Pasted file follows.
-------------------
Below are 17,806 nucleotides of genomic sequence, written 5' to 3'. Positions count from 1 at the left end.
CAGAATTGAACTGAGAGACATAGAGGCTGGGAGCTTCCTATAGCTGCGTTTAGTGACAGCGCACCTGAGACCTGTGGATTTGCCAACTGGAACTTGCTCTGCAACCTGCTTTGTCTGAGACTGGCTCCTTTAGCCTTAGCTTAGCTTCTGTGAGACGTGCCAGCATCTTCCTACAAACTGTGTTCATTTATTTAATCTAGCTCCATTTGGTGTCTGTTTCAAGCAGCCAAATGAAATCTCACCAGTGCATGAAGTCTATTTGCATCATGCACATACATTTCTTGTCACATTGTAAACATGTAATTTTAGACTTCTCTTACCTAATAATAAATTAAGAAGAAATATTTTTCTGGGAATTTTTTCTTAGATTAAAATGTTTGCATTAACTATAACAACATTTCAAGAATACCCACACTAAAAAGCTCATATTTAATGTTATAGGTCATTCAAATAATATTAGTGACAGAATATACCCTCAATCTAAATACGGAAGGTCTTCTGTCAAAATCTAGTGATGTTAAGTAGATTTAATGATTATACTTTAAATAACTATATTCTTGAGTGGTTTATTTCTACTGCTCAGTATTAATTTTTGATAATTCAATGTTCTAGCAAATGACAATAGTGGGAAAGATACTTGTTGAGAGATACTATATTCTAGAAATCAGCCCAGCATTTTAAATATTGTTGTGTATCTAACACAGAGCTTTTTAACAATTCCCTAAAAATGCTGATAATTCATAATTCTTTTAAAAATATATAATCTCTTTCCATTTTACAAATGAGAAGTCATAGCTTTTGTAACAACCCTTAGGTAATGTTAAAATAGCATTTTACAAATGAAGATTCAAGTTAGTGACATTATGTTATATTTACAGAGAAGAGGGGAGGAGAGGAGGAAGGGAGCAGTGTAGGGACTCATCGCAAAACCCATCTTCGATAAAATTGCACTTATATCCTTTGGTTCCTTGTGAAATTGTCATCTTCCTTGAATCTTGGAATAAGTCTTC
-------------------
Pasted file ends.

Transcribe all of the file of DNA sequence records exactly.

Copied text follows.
Below are 17,806 nucleotides of genomic sequence, written 5' to 3'. Positions count from 1 at the left end.
CAGAATTGAACTGAGAGACATAGAGGCTGGGAGCTTCCTATAGCTGCGTTTAGTGACAGCGCACCTGAGACCTGTGGATTTGCCAACTGGAACTTGCTCTGCAACCTGCTTTGTCTGAGACTGGCTCCTTTAGCCTTAGCTTAGCTTCTGTGAGACGTGCCAGCATCTTCCTACAAACTGTGTTCATTTATTTAATCTAGCTCCATTTGGTGTCTGTTTCAAGCAGCCAAATGAAATCTCACCAGTGCATGAAGTCTATTTGCATCATGCACATACATTTCTTGTCACATTGTAAACATGTAATTTTAGACTTCTCTTACCTAATAATAAATTAAGAAGAAATATTTTTCTGGGAATTTTTTCTTAGATTAAAATGTTTGCATTAACTATAACAACATTTCAAGAATACCCACACTAAAAAGCTCATATTTAATGTTATAGGTCATTCAAATAATATTAGTGACAGAATATACCCTCAATCTAAATACGGAAGGTCTTCTGTCAAAATCTAGTGATGTTAAGTAGATTTAATGATTATACTTTAAATAACTATATTCTTGAGTGGTTTATTTCTACTGCTCAGTATTAATTTTTGATAATTCAATGTTCTAGCAAATGACAATAGTGGGAAAGATACTTGTTGAGAGATACTATATTCTAGAAATCAGCCCAGCATTTTAAATATTGTTGTGTATCTAACACAGAGCTTTTTAACAATTCCCTAAAAATGCTGATAATTCATAATTCTTTTAAAAATATATAATCTCTTTCCATTTTACAAATGAGAAGTCATAGCTTTTGTAACAACCCTTAGGTAATGTTAAAATAGCATTTTACAAATGAAGATTCAAGTTAGTGACATTATGTTATATTTACAGAGAAGAGGGGAGGAGAGGAGGAAGGGAGCAGTGTAGGGACTCATCGCAAAACCCATCTTCGATAAAATTGCACTTATATCCTTTGGTTCCTTGTGAAATTGTCATCTTCCTTGAATCTTGGAATAAGTCTTC